Formula One: A Technology Race

“It’s now obvious that Formula One is as much a technology race as it is a car race."

“It’s now obvious that Formula One is as much a technology race as it is a car race,” says Alan Peasland, Head of Technical Partnerships, Infiniti Red Bull Racing.

With the 2015 Formula One season now underway following the weekend’s curtain raiser in Melbourne, and with the sport continuing to adapt to one of the most extensive rule changes during the past ten years, Peasland is unwavering in his belief that for Red Bull Racing, leading the pack digitally is imperative for on the track success.

“We have to be the fastest on and off the track,” admits Peasland, alluding to new season of regulations. “This is because our ability to rapidly gather, share and analyse new data is more important than ever.

“Of course, our sport is all about the people – the talented drivers, mechanics and engineers that make up Infiniti Red Bull Racing.

“But our team could not function without fast and highly secure communications on a reliable high-capacity network.”

Referring specially to the technology provided by global tech giant AT&T, Peasland says the technology allows Red Bull Racing to connect its dispersed team from all corners of the planet, helping them collaborate to make the best use of their talent, skills and experience.

“The AT&T infrastructure has allowed us to transfer at least 200GB of data between our UK headquarters and the track during every race,” explains Peasland, speaking to Computerworld New Zealand.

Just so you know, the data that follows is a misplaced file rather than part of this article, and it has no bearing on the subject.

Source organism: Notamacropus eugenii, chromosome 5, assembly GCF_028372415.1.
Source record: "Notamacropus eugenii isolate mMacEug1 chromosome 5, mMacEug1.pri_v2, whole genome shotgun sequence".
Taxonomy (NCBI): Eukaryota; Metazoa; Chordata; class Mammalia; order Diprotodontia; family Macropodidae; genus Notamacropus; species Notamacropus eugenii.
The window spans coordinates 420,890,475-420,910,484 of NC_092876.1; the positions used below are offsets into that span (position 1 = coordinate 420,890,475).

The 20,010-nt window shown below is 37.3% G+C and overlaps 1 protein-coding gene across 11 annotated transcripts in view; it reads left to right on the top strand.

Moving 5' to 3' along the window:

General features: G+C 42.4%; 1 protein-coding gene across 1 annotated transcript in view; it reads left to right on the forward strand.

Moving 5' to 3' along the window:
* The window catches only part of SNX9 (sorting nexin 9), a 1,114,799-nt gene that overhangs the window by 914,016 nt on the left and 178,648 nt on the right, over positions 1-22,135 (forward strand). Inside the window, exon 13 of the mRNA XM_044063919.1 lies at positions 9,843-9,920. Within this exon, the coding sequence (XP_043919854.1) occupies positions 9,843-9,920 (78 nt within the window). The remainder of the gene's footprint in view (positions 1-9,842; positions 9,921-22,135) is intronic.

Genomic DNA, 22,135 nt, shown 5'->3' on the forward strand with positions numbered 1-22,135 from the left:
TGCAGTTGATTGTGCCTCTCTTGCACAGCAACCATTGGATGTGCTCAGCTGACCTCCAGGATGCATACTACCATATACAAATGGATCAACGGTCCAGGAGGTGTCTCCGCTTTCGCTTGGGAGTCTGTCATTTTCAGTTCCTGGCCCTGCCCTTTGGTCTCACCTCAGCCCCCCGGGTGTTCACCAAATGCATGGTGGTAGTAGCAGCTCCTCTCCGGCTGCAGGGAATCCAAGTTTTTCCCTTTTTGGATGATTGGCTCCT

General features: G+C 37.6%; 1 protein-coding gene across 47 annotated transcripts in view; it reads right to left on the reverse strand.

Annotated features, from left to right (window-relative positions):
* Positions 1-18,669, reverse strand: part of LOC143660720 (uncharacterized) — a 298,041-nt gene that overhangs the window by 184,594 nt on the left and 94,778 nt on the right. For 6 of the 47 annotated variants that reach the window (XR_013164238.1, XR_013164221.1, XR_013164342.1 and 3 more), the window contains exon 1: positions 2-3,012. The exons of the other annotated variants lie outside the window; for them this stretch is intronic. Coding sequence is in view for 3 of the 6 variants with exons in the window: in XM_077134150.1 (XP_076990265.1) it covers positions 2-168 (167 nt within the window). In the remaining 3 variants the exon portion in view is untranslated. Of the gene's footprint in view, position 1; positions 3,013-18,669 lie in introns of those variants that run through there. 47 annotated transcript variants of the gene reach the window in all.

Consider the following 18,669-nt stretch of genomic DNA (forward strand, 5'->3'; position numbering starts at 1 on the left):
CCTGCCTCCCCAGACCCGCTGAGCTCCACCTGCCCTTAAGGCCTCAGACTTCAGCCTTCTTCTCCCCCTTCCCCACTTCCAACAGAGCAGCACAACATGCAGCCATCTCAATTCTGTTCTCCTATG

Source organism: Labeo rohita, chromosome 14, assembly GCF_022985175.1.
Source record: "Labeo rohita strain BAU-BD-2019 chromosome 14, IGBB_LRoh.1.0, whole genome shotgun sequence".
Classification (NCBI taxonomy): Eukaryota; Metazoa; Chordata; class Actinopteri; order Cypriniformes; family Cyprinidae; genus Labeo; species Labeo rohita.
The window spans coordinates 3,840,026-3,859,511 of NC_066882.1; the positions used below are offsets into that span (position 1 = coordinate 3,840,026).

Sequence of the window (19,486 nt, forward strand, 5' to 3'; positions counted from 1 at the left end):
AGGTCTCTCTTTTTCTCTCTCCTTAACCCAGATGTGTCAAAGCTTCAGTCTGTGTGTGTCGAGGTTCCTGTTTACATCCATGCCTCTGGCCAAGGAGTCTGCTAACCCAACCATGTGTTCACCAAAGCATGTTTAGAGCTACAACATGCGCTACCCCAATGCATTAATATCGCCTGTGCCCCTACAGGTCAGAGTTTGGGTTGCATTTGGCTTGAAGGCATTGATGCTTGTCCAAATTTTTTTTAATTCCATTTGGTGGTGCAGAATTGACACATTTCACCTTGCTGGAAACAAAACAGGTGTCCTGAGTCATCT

“Our 2014 network was two and a half times faster than that of 2013 and provided higher bandwidth.

“This has allowed us to make extensive use of telepresence, to introduce CAD and design tools into the garage, and to use factory-hosted data centres to run simulations and analysis.”

For Peasland, Red Bull Racing simply couldn’t run these applications without AT&T providing low latency.

“In such a fast-moving environment, we would otherwise be effectively cutting the trackside team off from decision support from the Ops Room,” he adds.

“Even at the Melbourne race, which is the furthest Grand Prix from our HQ, our latency-sensitive applications continue to work well.”

Another big challenge for the team is security. Given Red Bull Racing runs a highly mobile workforce that collaborates globally and shares vast amounts of sensitive information for Peasland, “it is critical to avoid any breach.”

Driving technology innovation

As Red Bull Racing’s Innovation Partner, AT&T helps the team of employees and critical partners work together – making sure that the trackside team, HQ staff in the UK and engine manufacturer, Renault, in France can interact as if they were all at the race or test track together.

But when quizzed on when AT&T technology is most important to the team, in the pre-race preparation stage or during the race itself, Peasland couldn’t answer, such is the mission critical nature of the technology.

“It’s equally important in both instances, but for different reasons,” he explains. “Pre-race preparation relies on the collaboration between HQ and trackside to optimise and refine the car for the specific conditions presented to us at each particular race event.

“During the race, the collaboration provides a mission critical link to assist with health monitoring of the car and providing real time race strategy support to the race team and drivers.”

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